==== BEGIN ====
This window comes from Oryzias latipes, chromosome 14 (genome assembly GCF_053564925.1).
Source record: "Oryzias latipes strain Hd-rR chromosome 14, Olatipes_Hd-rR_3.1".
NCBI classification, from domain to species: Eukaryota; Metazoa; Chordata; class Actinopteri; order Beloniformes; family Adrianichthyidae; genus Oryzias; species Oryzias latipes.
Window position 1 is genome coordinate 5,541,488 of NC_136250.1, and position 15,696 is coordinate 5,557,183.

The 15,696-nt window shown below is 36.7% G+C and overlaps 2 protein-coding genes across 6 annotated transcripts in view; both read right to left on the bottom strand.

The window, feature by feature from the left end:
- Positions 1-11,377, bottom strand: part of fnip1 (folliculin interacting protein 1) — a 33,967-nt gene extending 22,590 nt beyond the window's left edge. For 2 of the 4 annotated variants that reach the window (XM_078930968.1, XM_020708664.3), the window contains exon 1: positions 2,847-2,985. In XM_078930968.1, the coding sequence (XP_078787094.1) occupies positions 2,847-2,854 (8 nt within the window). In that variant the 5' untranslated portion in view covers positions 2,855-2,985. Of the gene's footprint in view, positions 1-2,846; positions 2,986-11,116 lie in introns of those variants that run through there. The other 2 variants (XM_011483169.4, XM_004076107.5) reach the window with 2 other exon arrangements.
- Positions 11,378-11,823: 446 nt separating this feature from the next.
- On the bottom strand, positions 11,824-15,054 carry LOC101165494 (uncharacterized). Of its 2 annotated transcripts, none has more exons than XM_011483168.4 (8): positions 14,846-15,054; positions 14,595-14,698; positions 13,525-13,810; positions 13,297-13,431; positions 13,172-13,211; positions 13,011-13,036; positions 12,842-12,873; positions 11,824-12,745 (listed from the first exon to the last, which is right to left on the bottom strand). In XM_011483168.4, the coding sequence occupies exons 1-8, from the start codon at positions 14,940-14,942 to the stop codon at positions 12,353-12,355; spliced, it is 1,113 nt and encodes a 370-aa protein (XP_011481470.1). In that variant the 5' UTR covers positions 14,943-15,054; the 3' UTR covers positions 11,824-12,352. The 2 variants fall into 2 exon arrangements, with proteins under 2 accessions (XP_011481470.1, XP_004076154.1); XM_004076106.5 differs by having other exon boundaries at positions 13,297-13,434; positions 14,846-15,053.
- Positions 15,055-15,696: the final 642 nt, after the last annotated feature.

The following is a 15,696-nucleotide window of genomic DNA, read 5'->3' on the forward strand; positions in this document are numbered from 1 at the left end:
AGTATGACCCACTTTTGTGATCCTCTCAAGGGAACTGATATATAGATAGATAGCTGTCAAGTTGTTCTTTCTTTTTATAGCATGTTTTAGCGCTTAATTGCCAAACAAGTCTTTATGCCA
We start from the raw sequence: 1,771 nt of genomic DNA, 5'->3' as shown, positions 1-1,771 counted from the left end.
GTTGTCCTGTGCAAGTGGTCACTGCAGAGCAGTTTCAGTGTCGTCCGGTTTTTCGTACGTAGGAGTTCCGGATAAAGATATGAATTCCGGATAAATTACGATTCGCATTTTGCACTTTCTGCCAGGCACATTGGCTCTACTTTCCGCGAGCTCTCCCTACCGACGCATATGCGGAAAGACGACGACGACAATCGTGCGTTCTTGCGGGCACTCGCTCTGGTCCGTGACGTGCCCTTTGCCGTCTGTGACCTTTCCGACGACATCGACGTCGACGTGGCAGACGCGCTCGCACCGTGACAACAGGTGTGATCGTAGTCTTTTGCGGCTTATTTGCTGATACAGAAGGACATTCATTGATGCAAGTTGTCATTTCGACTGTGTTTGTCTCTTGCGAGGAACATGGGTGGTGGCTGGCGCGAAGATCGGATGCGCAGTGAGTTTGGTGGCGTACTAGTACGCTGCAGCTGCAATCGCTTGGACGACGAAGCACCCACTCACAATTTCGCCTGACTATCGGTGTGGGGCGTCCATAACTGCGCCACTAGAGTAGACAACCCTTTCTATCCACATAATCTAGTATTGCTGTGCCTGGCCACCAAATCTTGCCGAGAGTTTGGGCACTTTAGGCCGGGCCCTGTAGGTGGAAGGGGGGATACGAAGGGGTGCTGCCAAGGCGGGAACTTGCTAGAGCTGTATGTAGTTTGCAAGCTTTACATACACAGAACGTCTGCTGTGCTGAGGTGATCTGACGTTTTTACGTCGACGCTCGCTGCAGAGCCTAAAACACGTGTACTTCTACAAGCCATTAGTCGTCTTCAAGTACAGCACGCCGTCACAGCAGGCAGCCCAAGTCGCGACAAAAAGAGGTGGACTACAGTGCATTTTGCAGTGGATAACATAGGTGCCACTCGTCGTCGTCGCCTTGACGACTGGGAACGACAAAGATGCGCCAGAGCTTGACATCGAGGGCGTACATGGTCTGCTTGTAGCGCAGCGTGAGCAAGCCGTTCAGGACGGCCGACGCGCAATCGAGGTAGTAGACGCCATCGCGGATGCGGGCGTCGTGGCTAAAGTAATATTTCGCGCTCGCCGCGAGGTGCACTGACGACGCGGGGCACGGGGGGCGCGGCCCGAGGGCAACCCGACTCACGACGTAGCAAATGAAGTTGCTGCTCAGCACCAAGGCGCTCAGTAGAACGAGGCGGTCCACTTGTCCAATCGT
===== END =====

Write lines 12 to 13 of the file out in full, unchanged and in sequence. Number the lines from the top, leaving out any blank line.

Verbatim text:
AGTATGACCCACTTTTGTGATCCTCTCAAGGGAACTGATATATAGATAGATAGCTGTCAAGTTGTTCTTTCTTTTTATAGCATGTTTTAGCGCTTAATTGCCAAACAAGTCTTTATGCCA
We start from the raw sequence: 1,771 nt of genomic DNA, 5'->3' as shown, positions 1-1,771 counted from the left end.